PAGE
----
Skin care is the range of practices that support skin integrity, enhance its appearance and relieve skin conditions. They can include nutrition, avoidance of excessive sun exposure and appropriate use of emollients. Practices that enhance appearance include the use of cosmetics, botulinum, exfoliation, fillers, laser resurfacing, microdermabrasion, peels, retinol therapy and ultrasonic skin treatment. Skin care is a routine daily procedure in many settings, such as skin that is either too dry or too moist, and prevention of dermatitis and prevention of skin injuries.
Skin care is a part of the treatment of wound healing, radiation therapy and some medications.
Skin care is at the interface of cosmetics, and dermatology, a traditional medical discipline; there is some overlap with each of these topics.[citation needed.
The Federal Food, Drug, and Cosmetic Act defines cosmetics as products intended to cleanse or beautify (for instance, shampoos and lipstick). A separate category exists for medications, which are intended to diagnose, cure, mitigate, treat, or prevent disease, or to affect the structure or function of the body (for instance, sunscreens and acne creams), although some products, such as moisturizing sunscreens and anti-dandruff shampoos, are regulated within both categories.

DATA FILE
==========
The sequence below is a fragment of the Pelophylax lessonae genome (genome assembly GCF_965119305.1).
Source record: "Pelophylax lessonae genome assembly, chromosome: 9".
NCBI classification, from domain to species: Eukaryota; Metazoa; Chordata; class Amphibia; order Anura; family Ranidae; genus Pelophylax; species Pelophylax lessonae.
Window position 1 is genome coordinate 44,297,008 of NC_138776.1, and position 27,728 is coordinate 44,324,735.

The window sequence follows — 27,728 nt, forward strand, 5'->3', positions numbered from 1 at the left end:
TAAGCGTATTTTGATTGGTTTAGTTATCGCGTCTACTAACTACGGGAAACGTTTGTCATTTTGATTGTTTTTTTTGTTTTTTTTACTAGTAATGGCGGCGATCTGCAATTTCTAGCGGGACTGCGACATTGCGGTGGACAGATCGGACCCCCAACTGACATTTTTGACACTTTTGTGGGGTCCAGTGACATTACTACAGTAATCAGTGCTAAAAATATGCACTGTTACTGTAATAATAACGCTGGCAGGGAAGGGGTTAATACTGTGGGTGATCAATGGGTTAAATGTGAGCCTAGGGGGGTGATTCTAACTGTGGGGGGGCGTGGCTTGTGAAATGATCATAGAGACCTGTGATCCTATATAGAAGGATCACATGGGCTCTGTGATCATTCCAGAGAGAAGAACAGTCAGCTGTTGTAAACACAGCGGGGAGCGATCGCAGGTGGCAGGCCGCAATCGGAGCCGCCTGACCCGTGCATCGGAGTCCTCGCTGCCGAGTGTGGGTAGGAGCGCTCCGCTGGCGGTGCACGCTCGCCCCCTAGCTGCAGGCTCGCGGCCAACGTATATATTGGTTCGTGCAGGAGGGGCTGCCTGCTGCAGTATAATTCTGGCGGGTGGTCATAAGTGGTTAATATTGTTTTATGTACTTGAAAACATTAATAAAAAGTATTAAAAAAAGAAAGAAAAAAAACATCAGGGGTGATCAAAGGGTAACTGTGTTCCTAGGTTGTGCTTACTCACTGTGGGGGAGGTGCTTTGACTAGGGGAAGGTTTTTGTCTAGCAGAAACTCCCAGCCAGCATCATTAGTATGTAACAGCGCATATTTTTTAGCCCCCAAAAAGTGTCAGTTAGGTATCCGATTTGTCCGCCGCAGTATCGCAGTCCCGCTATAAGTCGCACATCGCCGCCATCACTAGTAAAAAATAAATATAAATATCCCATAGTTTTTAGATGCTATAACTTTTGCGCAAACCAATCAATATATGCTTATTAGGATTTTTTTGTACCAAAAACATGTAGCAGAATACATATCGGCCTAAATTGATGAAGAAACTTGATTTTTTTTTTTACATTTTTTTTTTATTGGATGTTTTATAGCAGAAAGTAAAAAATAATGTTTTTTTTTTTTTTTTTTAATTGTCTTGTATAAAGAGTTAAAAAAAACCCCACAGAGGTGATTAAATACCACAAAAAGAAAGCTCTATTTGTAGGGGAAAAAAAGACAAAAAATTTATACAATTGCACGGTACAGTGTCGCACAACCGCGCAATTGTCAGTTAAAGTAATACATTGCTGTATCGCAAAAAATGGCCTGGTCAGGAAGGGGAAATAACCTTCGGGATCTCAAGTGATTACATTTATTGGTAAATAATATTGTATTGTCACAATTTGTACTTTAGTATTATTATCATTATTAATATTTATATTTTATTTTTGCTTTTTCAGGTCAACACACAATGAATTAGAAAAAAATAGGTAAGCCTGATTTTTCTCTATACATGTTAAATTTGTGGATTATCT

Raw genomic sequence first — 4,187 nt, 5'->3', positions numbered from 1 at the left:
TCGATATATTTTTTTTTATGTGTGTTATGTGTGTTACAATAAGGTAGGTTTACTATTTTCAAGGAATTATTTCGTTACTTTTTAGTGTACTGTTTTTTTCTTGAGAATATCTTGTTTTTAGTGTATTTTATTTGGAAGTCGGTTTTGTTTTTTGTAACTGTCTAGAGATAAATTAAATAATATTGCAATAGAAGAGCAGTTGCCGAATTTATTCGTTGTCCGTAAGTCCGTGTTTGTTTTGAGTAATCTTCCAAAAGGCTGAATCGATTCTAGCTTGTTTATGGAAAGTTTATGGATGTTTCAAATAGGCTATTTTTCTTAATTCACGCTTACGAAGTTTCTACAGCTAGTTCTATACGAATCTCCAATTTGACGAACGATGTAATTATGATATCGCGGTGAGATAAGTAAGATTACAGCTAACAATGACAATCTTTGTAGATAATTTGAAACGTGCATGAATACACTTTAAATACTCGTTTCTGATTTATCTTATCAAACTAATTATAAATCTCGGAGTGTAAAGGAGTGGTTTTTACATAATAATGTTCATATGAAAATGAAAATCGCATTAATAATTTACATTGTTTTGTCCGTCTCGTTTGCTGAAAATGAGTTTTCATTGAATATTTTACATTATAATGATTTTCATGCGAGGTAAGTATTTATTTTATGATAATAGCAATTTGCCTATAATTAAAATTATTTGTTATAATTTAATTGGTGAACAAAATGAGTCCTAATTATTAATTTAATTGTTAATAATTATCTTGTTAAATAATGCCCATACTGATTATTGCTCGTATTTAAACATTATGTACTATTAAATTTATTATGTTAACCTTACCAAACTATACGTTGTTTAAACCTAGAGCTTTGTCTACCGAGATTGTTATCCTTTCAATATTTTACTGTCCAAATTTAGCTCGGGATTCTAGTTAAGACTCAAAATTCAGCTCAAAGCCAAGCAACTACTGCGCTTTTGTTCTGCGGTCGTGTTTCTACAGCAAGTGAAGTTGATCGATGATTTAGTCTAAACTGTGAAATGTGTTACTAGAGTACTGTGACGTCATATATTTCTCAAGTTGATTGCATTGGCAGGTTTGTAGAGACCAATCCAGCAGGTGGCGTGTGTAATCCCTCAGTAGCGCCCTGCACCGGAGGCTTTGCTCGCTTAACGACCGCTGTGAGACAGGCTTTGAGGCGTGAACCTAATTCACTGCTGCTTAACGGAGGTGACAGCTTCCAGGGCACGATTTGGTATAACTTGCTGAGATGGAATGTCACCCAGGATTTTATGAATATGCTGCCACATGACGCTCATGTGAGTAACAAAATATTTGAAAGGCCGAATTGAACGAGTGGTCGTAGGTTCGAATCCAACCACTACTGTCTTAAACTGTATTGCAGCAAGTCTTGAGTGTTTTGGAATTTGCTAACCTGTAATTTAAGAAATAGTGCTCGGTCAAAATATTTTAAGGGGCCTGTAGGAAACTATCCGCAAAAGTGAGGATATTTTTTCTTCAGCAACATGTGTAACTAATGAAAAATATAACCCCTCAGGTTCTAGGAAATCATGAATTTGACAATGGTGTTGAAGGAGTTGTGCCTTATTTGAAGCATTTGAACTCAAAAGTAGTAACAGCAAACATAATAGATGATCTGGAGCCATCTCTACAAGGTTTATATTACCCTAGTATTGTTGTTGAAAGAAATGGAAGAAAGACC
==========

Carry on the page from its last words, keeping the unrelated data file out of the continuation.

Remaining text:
Skin care differs from dermatology, as traditionally practiced, by its additional but less medical scope and by its inclusion of non-physician professionals, such as estheticians and wound care nursing staff. Skin care includes modifications of individual behavior and of environmental and working conditions. Nevertheless, dermatology has co-opted some aspects of skin care, particularly in the U.S., and to a significantly lesser extent elsewhere